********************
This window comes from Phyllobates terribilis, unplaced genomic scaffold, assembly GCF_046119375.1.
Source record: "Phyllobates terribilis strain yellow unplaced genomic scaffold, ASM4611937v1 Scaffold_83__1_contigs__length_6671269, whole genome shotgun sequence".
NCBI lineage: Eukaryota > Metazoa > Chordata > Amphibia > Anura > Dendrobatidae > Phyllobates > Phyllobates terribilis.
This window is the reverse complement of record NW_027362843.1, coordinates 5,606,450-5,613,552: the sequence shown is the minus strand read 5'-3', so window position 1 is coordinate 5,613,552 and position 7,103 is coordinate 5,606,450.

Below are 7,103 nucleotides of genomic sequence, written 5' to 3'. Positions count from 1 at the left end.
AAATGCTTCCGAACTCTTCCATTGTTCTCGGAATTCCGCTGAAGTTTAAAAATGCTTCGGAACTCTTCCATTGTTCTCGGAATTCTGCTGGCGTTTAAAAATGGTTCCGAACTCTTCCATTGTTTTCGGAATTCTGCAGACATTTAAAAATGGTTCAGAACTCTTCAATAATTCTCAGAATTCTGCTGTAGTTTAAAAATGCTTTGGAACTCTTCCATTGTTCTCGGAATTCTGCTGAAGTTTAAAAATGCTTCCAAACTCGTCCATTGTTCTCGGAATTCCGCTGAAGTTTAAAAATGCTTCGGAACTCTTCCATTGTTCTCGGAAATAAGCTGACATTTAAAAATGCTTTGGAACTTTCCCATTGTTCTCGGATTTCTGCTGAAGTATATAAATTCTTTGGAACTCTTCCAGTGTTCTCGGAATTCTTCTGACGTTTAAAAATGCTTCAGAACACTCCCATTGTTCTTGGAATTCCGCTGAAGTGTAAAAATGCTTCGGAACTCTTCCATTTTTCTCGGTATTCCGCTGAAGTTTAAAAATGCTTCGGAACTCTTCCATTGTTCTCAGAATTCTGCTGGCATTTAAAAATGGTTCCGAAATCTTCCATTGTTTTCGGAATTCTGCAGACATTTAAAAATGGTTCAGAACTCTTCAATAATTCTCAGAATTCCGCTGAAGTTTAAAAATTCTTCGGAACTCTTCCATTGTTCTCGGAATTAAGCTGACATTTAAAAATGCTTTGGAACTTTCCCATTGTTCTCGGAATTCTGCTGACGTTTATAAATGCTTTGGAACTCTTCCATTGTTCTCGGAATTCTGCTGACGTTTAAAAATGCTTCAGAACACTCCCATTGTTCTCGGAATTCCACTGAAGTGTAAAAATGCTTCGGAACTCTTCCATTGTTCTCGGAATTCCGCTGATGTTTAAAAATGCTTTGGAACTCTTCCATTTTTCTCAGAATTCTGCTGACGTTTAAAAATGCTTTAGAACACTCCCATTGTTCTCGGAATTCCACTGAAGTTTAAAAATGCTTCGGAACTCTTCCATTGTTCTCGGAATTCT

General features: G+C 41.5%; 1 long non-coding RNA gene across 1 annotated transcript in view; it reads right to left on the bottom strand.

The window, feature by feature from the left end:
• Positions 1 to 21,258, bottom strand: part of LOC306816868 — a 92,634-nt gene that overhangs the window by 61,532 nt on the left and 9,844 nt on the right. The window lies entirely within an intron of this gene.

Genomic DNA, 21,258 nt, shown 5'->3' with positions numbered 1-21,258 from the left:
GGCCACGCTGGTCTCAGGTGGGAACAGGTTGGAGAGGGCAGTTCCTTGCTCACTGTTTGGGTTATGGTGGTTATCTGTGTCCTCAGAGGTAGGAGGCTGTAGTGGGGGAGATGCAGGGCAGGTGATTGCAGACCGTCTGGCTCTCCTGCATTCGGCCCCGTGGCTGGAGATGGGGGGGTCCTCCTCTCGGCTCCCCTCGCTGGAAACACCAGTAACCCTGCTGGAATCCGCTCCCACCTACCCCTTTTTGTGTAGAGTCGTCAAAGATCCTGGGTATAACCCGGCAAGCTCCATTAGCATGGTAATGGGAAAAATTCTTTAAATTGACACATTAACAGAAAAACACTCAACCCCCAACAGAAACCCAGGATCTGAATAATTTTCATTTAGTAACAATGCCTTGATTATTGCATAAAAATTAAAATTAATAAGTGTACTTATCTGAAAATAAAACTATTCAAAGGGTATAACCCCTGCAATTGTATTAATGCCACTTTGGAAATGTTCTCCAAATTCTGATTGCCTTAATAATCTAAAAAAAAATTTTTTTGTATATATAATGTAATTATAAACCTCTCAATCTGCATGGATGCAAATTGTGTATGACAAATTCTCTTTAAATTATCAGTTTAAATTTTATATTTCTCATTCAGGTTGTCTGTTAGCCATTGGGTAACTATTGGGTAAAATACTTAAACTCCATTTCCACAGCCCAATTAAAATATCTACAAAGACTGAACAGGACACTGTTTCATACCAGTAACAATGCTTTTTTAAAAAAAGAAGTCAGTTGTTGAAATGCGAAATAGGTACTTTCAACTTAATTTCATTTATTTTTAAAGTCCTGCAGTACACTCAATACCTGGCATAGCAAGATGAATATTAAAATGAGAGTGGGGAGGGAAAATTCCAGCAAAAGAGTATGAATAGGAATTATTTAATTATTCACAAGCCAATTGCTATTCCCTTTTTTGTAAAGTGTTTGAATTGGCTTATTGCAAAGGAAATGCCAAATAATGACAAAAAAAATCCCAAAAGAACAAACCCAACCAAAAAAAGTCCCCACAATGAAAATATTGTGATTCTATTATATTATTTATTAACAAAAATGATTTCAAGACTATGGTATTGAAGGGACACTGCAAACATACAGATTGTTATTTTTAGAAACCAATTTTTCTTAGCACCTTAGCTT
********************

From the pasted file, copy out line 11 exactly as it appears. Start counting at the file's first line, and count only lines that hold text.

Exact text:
GGCCACGCTGGTCTCAGGTGGGAACAGGTTGGAGAGGGCAGTTCCTTGCTCACTGTTTGGGTTATGGTGGTTATCTGTGTCCTCAGAGGTAGGAGGCTGTAGTGGGGGAGATGCAGGGCAGGTGATTGCAGACCGTCTGGCTCTCCTGCATTCGGCCCCGTGGCTGGAGATGGGGGGGTCCTCCTCTCGGCTCCCCTCGCTGGAAACACCAGTAACCCTGCTGGAATCCGCTCCCACCTACCCCTTTTTGTGTAGAGTCGTCAAAGATCCTGGGTATAACCCGGCAAGCTCCATTAGCATGGTAATGGGAAAAATTCTTTAAATTGACACATTAACAGAAAAACACTCAACCCCCAACAGAAACCCAGGATCTGAATAATTTTCATTTAGTAACAATGCCTTGATTATTGCATAAAAATTAAAATTAATAAGTGTACTTATCTGAAAATAAAACTATTCAAAGGGTATAACCCCTGCAATTGTATTAATGCCACTTTGGAAATGTTCTCCAAATTCTGATTGCCTTAATAATCTAAAAAAAAATTTTTTTGTATATATAATGTAATTATAAACCTCTCAATCTGCATGGATGCAAATTGTGTATGACAAATTCTCTTTAAATTATCAGTTTAAATTTTATATTTCTCATTCAGGTTGTCTGTTAGCCATTGGGTAACTATTGGGTAAAATACTTAAACTCCATTTCCACAGCCCAATTAAAATATCTACAAAGACTGAACAGGACACTGTTTCATACCAGTAACAATGCTTTTTTAAAAAAAGAAGTCAGTTGTTGAAATGCGAAATAGGTACTTTCAACTTAATTTCATTTATTTTTAAAGTCCTGCAGTACACTCAATACCTGGCATAGCAAGATGAATATTAAAATGAGAGTGGGGAGGGAAAATTCCAGCAAAAGAGTATGAATAGGAATTATTTAATTATTCACAAGCCAATTGCTATTCCCTTTTTTGTAAAGTGTTTGAATTGGCTTATTGCAAAGGAAATGCCAAATAATGACAAAAAAAATCCCAAAAGAACAAACCCAACCAAAAAAAGTCCCCACAATGAAAATATTGTGATTCTATTATATTATTTATTAACAAAAATGATTTCAAGACTATGGTATTGAAGGGACACTGCAAACATACAGATTGTTATTTTTAGAAACCAATTTTTCTTAGCACCTTAGCTT